UBC Theses and Dissertations
The Chemical behaviour of silver in the pressure oxidation of complex sulphide ores and concentrates Bolorunduro, Samuel Adewale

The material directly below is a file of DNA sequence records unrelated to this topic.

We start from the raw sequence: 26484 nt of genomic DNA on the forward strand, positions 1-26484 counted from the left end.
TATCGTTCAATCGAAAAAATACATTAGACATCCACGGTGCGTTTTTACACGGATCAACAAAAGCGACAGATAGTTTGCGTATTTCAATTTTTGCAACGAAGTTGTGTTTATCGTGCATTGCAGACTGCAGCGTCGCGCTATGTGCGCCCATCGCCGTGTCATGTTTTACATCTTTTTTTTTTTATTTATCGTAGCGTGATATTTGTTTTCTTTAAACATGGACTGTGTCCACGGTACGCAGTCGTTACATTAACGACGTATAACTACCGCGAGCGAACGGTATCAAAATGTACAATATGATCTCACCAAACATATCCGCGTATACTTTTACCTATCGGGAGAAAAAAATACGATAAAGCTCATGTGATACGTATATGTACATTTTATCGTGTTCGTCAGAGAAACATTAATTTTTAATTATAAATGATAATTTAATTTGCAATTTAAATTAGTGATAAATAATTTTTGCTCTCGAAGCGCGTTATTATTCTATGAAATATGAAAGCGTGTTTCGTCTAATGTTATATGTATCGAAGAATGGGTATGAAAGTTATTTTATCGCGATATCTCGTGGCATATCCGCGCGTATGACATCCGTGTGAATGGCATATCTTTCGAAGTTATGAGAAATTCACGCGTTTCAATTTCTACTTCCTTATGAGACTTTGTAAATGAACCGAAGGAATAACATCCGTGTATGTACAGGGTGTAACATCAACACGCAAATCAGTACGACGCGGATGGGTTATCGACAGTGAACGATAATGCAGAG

As supplies of high-grade base metal concentrates diminish, the treatment of complex sulphide materials, which often contain a significant fraction of silver must be considered. Acid pressure oxidation is a promising process for these materials and silver recovery will play a major role in the economy of the process. However, in acid pressure oxidation processing, silver is incorporated into the jarosite specie and the cyanidation of the resulting residue yields very low recovery. Efforts to recover silver from complex sulphide concentrates therefore require an understanding of the chemical behaviour of silver in the pressure oxidation process. In the present work, pressure oxidation of various complex sulphides was investigated in the temperature range 110-150°C to shed new light on the deportment of silver from the source minerals to the residues with subsequent recovery by cyanidation. Silver sulphide reacts in the autoclave under the conditions used for the oxidation of complex sulphide and silver ion is released into the solution. Once the silver is released, the sulphide ion (S²⁻) at the surface of the mineral is oxidised to elemental sulphur by ferric ions. The ratecontrolling step is the oxidation of the sulphide ions at the surface of the mineral and in the absence of ferric, the overall reaction is slow. The rate of reaction increases with increasing temperature and the concentration of ferric ions. However, the rate of reaction decreases with increasing silver sulfate concentration. The kinetics is controlled by chemical reaction with activation energy of 72.6 kJ/mol. The aqueous silver released by the trace silver-bearing minerals can co-precipitate with iron and lead sulphate as a complex jarosite species. In this work, the precipitation kinetics of aqueous silver and ferric in the presence of a lead sulphate suspension were conducted at a temperature range of 110-150°C and under conditions that were relevant to zinc pressure oxidation. The major collector of silver on the oxidation residue was confirmed to be the plumbojarosite specie. The kinetics of the precipitation increases with increasing temperature and concentration of initial ferric sulphate and lead sulphate suspension. The initial acid level had a pronounced negative effect on the rate of formation of jarosite by reducing the rate of hydrolysis of ferric ion. The effect of temperature and seeding on the kinetics indicate that the reaction rate is controlled by a chemical reaction step, which is thought to be occurring at the surface of the jarosite crystals with activation energy of 114.3 kJ/mol. Silver precipitation is fast and finished before iron precipitation. The precipitation of iron continues. This usually leads to the zoning of the silver-rich jarosite in the core of the jarosite structures. During cyanidation of such a residue, only the silver ion in the outer crystal planes of the jarosite structures is thought to be accessible to the free cyanide ions in the pulp leading to low extraction of silver. In this study, it was found that silver could also react with sulphur to form silver sulphide in an acid media containing ferrous and ferric sulphate. Under deoxygenated condition, the reaction apparently involves the reduction of aqueous silver to silvery white flakes (metallic silver) and the subsequent reaction of metallic silver with sulphur. The reduction of aqueous silver is very rapid under highly reducing conditions. The reaction of metallic silver with sulphur is believed to be the rate-determining step because of the positive effect of sulphur on the rate of reaction. Under the pressure oxidation condition, the presence of oxygen minimises the silver sulphide formation by oxidising ferrous to ferric. Also, any silver sulphide formed is oxidised to aqueous silver. Silver precipitation as silver sulphide, therefore does not occur under the pressure oxidation condition. The addition of soluble iodide ion to low to medium temperature autoclave oxidation experiments confirmed that silver could be precipitated as silver iodide in the autoclave discharge residue. The reaction of aqueous silver ion and iodide to form silver iodide (Agl) is therefore an effective way of deporting silver into a recoverable form. Although silver iodide has a low solubility product, silver extraction by cyanidation from the autoclave precipitate which is formed at high temperature is not complete, which suggests that some silver ions are still captured by the jarosite phase during iron precipitation. The deportment of some silver ions to the jarosite phase is promoted by the decrease in stability of silver iodide at high temperature and the increase in the stability of jarosite specie at high temperature. Therefore, in the presence of iodide and under the optimal conditions that favour jarosite precipitation, some aqueous silver may react preferentially with hydrolysed ferric and sulphate to form jarosite. The resulting jarosite specie will impact the ability to recover silver from oxidation residues. Three different complex sulphides were oxidised in the temperature range 110-150°C, and potassium iodide was added to the initial solution to promote Agl in the autoclave residue. High zinc extraction into solution was achieved. The resulting residues were subjected to cyanidation for silver recovery. High recovery of silver (up to 98%) was achieved because its deportment into the lead-hydronium jarosite during the pressure oxidation was minimised, while its deportment into the cyanide-soluble silver iodide was promoted. Silver recovery decreased slightly at high temperatures (140 and 150°C) because of the enhanced stability and kinetics of lead-hydronium jarosite formation, but this could be overcome by increasing acidity and iodide concentration of the autoclave slurry. It is believed that it is now possible to control the chemical behaviour of silver in the pressure oxidation of complex sulphide ores and concentrates at 110-150°C. Addition of small amounts of soluble iodide combined with careful control of temperature, oxidation kinetics and solution composition can ensure that most of the silver in the feed material forms silver iodide in the autoclave residue. Silver iodide in the residue can be quickly and completely leached in weak cyanide solution or perhaps in alternate silver lixiviant.